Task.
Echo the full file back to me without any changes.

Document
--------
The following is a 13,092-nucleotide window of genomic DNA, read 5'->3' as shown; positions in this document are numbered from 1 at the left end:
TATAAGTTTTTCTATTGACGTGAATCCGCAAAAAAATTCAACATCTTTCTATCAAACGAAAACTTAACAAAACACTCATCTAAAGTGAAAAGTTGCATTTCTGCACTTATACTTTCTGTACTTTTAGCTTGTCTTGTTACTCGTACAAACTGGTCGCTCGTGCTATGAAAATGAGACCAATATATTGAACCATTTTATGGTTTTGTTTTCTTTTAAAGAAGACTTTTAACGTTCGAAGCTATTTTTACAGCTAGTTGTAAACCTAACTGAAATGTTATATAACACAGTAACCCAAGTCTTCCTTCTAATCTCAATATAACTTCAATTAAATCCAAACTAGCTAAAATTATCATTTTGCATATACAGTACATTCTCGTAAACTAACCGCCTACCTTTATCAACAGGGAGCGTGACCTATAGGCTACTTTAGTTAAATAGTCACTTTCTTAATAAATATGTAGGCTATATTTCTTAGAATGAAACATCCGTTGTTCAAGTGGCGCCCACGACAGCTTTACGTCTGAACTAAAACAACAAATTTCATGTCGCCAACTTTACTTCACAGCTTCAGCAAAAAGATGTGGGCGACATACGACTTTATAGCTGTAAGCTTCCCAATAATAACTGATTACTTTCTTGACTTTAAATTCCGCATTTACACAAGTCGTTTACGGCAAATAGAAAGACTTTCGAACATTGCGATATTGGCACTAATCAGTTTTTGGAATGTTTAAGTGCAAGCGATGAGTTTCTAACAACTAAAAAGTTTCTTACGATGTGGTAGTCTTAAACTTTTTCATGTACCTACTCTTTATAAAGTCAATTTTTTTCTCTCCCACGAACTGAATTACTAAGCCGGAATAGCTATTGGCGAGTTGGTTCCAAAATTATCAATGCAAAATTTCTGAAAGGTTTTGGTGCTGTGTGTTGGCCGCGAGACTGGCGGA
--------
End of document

The following is a 13,092-nucleotide window of genomic DNA, read 5'->3' as shown; positions in this document are numbered from 1 at the left end:
TATAAGTTTTTCTATTGACGTGAATCCGCAAAAAAATTCAACATCTTTCTATCAAACGAAAACTTAACAAAACACTCATCTAAAGTGAAAAGTTGCATTTCTGCACTTATACTTTCTGTACTTTTAGCTTGTCTTGTTACTCGTACAAACTGGTCGCTCGTGCTATGAAAATGAGACCAATATATTGAACCATTTTATGGTTTTGTTTTCTTTTAAAGAAGACTTTTAACGTTCGAAGCTATTTTTACAGCTAGTTGTAAACCTAACTGAAATGTTATATAACACAGTAACCCAAGTCTTCCTTCTAATCTCAATATAACTTCAATTAAATCCAAACTAGCTAAAATTATCATTTTGCATATACAGTACATTCTCGTAAACTAACCGCCTACCTTTATCAACAGGGAGCGTGACCTATAGGCTACTTTAGTTAAATAGTCACTTTCTTAATAAATATGTAGGCTATATTTCTTAGAATGAAACATCCGTTGTTCAAGTGGCGCCCACGACAGCTTTACGTCTGAACTAAAACAACAAATTTCATGTCGCCAACTTTACTTCACAGCTTCAGCAAAAAGATGTGGGCGACATACGACTTTATAGCTGTAAGCTTCCCAATAATAACTGATTACTTTCTTGACTTTAAATTCCGCATTTACACAAGTCGTTTACGGCAAATAGAAAGACTTTCGAACATTGCGATATTGGCACTAATCAGTTTTTGGAATGTTTAAGTGCAAGCGATGAGTTTCTAACAACTAAAAAGTTTCTTACGATGTGGTAGTCTTAAACTTTTTCATGTACCTACTCTTTATAAAGTCAATTTTTTTCTCTCCCACGAACTGAATTACTAAGCCGGAATAGCTATTGGCGAGTTGGTTCCAAAATTATCAATGCAAAATTTCTGAAAGGTTTTGGTGCTGTGTGTTGGCCGCGAGACTGGCGGA